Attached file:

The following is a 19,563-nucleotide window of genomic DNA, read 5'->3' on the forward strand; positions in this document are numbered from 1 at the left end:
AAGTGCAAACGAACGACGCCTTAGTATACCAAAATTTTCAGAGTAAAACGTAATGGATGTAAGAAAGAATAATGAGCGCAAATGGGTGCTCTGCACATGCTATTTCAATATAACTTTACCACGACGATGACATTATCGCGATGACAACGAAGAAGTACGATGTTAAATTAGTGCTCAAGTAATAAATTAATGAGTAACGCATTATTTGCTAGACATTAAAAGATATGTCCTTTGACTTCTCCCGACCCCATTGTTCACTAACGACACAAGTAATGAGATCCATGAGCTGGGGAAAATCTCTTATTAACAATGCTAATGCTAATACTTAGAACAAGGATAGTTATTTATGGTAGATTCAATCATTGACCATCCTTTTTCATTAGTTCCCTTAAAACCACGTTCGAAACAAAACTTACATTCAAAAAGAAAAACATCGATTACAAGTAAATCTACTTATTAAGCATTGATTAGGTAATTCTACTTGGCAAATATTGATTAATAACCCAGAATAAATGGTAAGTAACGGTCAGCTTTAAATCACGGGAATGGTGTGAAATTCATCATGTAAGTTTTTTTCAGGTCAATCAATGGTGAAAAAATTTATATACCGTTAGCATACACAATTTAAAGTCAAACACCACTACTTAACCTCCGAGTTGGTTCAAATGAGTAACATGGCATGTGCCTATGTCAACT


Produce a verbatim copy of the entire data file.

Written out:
The following is a 19,563-nucleotide window of genomic DNA, read 5'->3' on the forward strand; positions in this document are numbered from 1 at the left end:
AAGTGCAAACGAACGACGCCTTAGTATACCAAAATTTTCAGAGTAAAACGTAATGGATGTAAGAAAGAATAATGAGCGCAAATGGGTGCTCTGCACATGCTATTTCAATATAACTTTACCACGACGATGACATTATCGCGATGACAACGAAGAAGTACGATGTTAAATTAGTGCTCAAGTAATAAATTAATGAGTAACGCATTATTTGCTAGACATTAAAAGATATGTCCTTTGACTTCTCCCGACCCCATTGTTCACTAACGACACAAGTAATGAGATCCATGAGCTGGGGAAAATCTCTTATTAACAATGCTAATGCTAATACTTAGAACAAGGATAGTTATTTATGGTAGATTCAATCATTGACCATCCTTTTTCATTAGTTCCCTTAAAACCACGTTCGAAACAAAACTTACATTCAAAAAGAAAAACATCGATTACAAGTAAATCTACTTATTAAGCATTGATTAGGTAATTCTACTTGGCAAATATTGATTAATAACCCAGAATAAATGGTAAGTAACGGTCAGCTTTAAATCACGGGAATGGTGTGAAATTCATCATGTAAGTTTTTTTCAGGTCAATCAATGGTGAAAAAATTTATATACCGTTAGCATACACAATTTAAAGTCAAACACCACTACTTAACCTCCGAGTTGGTTCAAATGAGTAACATGGCATGTGCCTATGTCAACT